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Anger, apathy keep voters away
VOTER: None of them is worth a darn
Polling clerks, from left, Dolly Almendarez, Sophia Zemke, and East Union High senior Kim Tumakay had a slow day on Tuesday at the precinct in Lathrop City Hall. Half an hour before closing time, only 60 of the 1,129 registered voters at this precinct cast their ballots for this special election. - photo by ROSE ALBANO RISSO
Norma Bologna does not agree with the way state legislators are handling the budget in Sacramento.

“That makes me sick every year. They vote themselves raises, and they dilly dally. I would like to vote every one of them out of office. None of them is worth a darn.  I don’t think we need all these legislators myself. Some states don’t even pay their legislators. I think they’re just in for the money and the glory,” said the longtime Manteca resident.

Still, despite her rant, Bologna voted for Proposition 1A, the first of six ballots in Tuesday’s special elections, which would mean more taxes collected from taxpayers, herself included.

And that puts her at the opposite end of the totem pole from many angry and fed up voters who are against any more tax raises. But, as Bologna explains it, “We need more (money) for fire and police for our protection and everything. Yes on 1A means they will raise our taxes, but how else are we going to pay for our law enforcement and fire protection? And I just feel that’s important. I know we’re going to have to pay more taxes, but if we don’t we’re going to be laying off our protectors – fire and police. Of course, I could be wrong and that’s only one vote.”

Actually, Bologna was one of the few interviewed on election day who even took the time to go to the polls or had the interest in finding out more about the six ballot propositions.

“To tell you the truth, I haven’t (voted) for a long time now,” said 83-year-old Caroline Tolan who admitted to not being able to get around as much because of a bad hip.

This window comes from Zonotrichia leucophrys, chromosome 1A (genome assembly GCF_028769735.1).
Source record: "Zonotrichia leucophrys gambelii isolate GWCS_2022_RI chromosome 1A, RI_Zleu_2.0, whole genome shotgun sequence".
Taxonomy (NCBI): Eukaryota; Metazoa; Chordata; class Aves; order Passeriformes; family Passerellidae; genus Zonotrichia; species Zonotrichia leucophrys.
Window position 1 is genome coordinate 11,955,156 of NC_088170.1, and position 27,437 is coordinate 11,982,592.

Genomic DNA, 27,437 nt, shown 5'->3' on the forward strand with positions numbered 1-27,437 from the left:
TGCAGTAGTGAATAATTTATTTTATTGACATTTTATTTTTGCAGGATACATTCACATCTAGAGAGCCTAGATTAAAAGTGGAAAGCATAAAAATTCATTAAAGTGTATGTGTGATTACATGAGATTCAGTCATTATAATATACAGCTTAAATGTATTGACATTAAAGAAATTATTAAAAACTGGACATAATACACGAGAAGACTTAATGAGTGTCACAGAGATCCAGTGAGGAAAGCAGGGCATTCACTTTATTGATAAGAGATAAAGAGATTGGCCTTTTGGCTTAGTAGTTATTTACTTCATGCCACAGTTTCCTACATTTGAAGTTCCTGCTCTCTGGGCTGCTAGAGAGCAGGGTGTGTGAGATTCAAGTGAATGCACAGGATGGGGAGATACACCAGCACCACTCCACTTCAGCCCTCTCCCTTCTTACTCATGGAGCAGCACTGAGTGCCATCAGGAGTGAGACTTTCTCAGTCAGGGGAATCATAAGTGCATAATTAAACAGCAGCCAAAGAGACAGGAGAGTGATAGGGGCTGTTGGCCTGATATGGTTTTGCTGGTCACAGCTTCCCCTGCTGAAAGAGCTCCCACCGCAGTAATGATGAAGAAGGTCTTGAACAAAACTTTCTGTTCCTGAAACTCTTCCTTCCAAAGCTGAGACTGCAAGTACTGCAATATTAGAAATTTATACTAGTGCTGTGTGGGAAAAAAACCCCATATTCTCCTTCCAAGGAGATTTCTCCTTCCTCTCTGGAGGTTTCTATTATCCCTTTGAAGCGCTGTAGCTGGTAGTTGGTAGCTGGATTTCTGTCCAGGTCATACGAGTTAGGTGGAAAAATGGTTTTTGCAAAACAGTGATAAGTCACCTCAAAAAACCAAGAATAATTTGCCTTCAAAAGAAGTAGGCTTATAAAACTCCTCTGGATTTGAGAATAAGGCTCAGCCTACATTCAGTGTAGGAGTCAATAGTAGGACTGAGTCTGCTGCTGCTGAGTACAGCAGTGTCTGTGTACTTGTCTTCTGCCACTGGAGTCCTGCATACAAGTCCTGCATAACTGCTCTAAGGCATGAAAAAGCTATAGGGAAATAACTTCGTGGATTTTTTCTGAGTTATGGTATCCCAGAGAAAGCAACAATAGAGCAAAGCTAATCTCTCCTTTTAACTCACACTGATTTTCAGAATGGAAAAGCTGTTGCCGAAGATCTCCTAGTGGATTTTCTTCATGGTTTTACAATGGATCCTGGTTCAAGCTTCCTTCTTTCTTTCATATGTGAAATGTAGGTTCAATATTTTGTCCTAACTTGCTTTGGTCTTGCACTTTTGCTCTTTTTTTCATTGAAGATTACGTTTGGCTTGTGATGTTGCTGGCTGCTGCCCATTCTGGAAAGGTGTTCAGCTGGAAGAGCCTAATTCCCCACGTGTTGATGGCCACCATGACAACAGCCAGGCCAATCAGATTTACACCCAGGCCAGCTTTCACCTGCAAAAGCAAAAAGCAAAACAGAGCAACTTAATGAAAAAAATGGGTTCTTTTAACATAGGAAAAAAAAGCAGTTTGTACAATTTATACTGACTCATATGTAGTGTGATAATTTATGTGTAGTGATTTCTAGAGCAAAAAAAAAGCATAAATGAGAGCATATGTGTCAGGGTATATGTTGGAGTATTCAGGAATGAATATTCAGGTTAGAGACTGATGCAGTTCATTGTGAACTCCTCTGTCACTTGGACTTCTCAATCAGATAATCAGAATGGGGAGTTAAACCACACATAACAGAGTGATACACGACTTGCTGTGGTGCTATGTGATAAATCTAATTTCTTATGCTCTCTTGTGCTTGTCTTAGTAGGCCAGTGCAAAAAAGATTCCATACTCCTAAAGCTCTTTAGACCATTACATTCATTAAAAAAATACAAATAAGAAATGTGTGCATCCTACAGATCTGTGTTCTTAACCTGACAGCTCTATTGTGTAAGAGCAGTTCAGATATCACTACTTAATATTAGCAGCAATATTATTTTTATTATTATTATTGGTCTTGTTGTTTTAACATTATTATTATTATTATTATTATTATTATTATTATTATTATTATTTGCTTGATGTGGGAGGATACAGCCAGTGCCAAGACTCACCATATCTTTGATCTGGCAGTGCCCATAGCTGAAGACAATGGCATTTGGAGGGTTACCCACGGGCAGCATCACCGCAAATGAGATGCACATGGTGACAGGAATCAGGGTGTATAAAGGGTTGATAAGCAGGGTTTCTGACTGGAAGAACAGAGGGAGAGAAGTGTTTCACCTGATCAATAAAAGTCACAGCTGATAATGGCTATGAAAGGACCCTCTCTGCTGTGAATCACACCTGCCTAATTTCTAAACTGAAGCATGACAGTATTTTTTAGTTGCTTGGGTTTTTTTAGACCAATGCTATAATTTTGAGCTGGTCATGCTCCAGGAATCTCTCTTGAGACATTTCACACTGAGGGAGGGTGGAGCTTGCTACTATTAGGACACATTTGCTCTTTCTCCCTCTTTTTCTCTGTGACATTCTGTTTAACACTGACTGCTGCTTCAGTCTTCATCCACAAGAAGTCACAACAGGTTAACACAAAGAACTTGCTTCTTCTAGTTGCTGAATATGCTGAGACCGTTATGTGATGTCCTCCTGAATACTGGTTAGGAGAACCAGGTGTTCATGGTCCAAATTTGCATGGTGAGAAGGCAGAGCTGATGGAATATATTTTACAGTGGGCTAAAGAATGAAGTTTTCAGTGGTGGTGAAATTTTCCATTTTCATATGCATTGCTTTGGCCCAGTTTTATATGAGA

“My daughter who lives with me does the voting. Of course, I read the papers and I don’t quite understand it all. But it’s getting pretty bad,” Tolan said of the budget woes coming from the state in Sacramento as well as in the local governments.

“You do hear about what’s going on, and it’s sad that so many people don’t have jobs and are losing everything. Who’s going to take care of them if they lose everything?”

Marilyn Roberts echoed Tolan’s sentiments, if not more so with her words bordering on apathy.

“I didn’t go and vote because I’m too upset about it,” she said of the state of the economy and what the state is trying to do to remedy the budget crisis.

“They’re trying to take money away from the schools. I don’t like that one,” she said, referring to Prop. 1B.

She does not like to see legislators get any more pay raises either. And while they are getting more pay raises, “they are charging us more taxes. It just does not seem fair, what they are doing. We need woman in there in the governor’s seat,” she said.

“I don’t vote because every time I vote and I want something to pass, they hold it back. I don’t like what they (the legislators) are doing, but what can you do? They don’t listen to us, I feel,” said the sexagenarian Roberts who has run a day care out of her home for 19 years.

Bologna shared Roberts’ apathy about seeing any changes in the government and in their elected officials.

“There’s not much you can do about getting them to change their ways. It takes only one bad apple to spoil the whole barrel. They (new elected officials) get in there and they get dragged into the same thing,” she said of elected politicians. “They should stop voting themselves pay raises every year, get on the ball and get the budget done,” Bologna said.